Actually I meant to post some stuff today….
I was going to get back to normal snarkiness today (because snark never sleeps, it’s only resting its eyes…) but there were the hundreds of emails that came in that I had to read and there was the visit to the mortuary (which I will get to in a second).
I want to thank all the people who sent me their condolences which, taken as a whole, made laugh a little/cry a little/want to hug you all (but in a purely manly way if by chance you’re, you know, a guy). I also want to thank all of you who didn’t email me but thought about it. They’re right: it’s the thought that counts.
Now about the mortuary stuff…
In accordance with my dad’s wishes we set about making the arrangements for his cremation, so it was off to the mortuary this afternoon with my mom and my brother (my sister and her husband having left this morning to fly to Tavarua for ten days of surfing. We told her to go, Dad would have wanted her to. Actually he would have wanted to go too.) Anyway we were met at the mortuary by a very nice man that I’ll call ‘Dave’ because his name was…Dave. Accompanying ‘Dave’ was ‘Brian’ (that may or may not be his real name) who explained that today was ‘Dave’s’ first day and he would be supervising. I mentioned that I thought it was pretty neat that ‘Dave’ didn’t have to wear a paper hat that said “Trainee”. ‘Dave’ didn’t know whether to laugh or not probably because comments like that weren’t covered in mortuary school, but he did manage to maintain the proper mortuary-guy front and rolled with it.
Lots of paperwork.
Lots and lots of paperwork.
Lots and lots and lots of paperwork.
Towards the end ‘Dave’ asked if any of us would like to be present when my father’s “container” was entered (fed?…I forget what term ‘Dave’ used) into the flames at the crematorium. If there was ever any doubt that she’s my real mom, it ended when she replied, “I don’t think so…I mean I could see it if you really hated the person.”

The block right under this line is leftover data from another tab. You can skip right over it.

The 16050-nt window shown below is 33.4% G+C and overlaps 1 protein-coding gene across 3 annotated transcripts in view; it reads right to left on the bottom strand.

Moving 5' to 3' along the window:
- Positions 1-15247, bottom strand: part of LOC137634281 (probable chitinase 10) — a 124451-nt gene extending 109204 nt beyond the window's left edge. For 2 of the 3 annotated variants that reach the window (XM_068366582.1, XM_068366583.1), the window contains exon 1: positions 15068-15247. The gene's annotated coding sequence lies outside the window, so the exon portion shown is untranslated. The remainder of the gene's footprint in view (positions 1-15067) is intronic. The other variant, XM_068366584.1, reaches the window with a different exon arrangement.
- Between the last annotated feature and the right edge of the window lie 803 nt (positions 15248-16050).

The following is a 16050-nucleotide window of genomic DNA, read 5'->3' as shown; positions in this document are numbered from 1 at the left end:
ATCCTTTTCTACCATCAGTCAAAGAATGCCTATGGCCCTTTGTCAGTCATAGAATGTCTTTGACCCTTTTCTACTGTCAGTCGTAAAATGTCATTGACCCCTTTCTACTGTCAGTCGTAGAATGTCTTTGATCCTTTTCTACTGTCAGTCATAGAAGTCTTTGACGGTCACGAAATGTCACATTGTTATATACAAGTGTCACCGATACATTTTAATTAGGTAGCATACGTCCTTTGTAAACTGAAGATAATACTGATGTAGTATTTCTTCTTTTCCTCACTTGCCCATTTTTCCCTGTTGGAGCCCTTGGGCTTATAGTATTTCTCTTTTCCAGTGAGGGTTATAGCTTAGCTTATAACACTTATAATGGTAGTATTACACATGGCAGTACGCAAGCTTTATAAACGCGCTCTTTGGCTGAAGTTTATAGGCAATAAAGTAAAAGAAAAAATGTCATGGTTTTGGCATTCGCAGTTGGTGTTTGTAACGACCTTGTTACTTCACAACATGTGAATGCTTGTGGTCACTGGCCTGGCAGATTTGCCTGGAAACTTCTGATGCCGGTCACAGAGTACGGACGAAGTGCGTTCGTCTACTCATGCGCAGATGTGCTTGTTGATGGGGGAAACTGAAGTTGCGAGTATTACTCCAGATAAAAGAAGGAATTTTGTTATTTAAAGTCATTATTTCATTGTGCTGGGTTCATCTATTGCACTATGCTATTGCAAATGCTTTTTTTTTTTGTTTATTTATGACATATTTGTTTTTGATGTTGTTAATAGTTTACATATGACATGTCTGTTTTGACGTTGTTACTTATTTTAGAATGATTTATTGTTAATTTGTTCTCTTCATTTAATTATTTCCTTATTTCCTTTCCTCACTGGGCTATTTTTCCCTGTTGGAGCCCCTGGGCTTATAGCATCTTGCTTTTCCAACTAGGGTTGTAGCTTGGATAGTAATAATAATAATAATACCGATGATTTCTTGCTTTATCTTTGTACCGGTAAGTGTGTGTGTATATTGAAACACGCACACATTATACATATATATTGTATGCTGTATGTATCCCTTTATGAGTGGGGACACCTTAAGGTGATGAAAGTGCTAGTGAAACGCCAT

I think we’re all going to be okay.
Hopefully this will be my last post on this subject. But I want to conclude with a quote that was sent to me by a reader (my apologies for forgetting which one of you sent it…you can all fight over the credit. No biting.) back when my dad first had his stroke.
Harold Brodkey described his last days and his impending death from AIDS in a slim but powerful book: This Wild Darkness. At the end he concluded:
One may be tired of the world–tired of the prayer-makers, the poem-makers, whose rituals are distracting and human and pleasant but worse than irritating because they have no reality–while reality itself remains very dear. One wants a glimpse of the real. God is an immensity, while this disease, this death, which is in me, this small tightly defined pedestrian event, is merely real, without miracle–or instruction. I am standing on an unmoored raft, a punt moving on the flexing, flowing face of the river. It is precarious. The unknowing, the taut balance, the jolts and instability spread in widening ripples through all my thoughts. Peace? There never was any in the world. But in the pliable water, under the sky, unmoored, I am traveling now and hearing myself laugh, at first with nerves and then with genuine amazement. It is all around me.
As the kids say: peace out.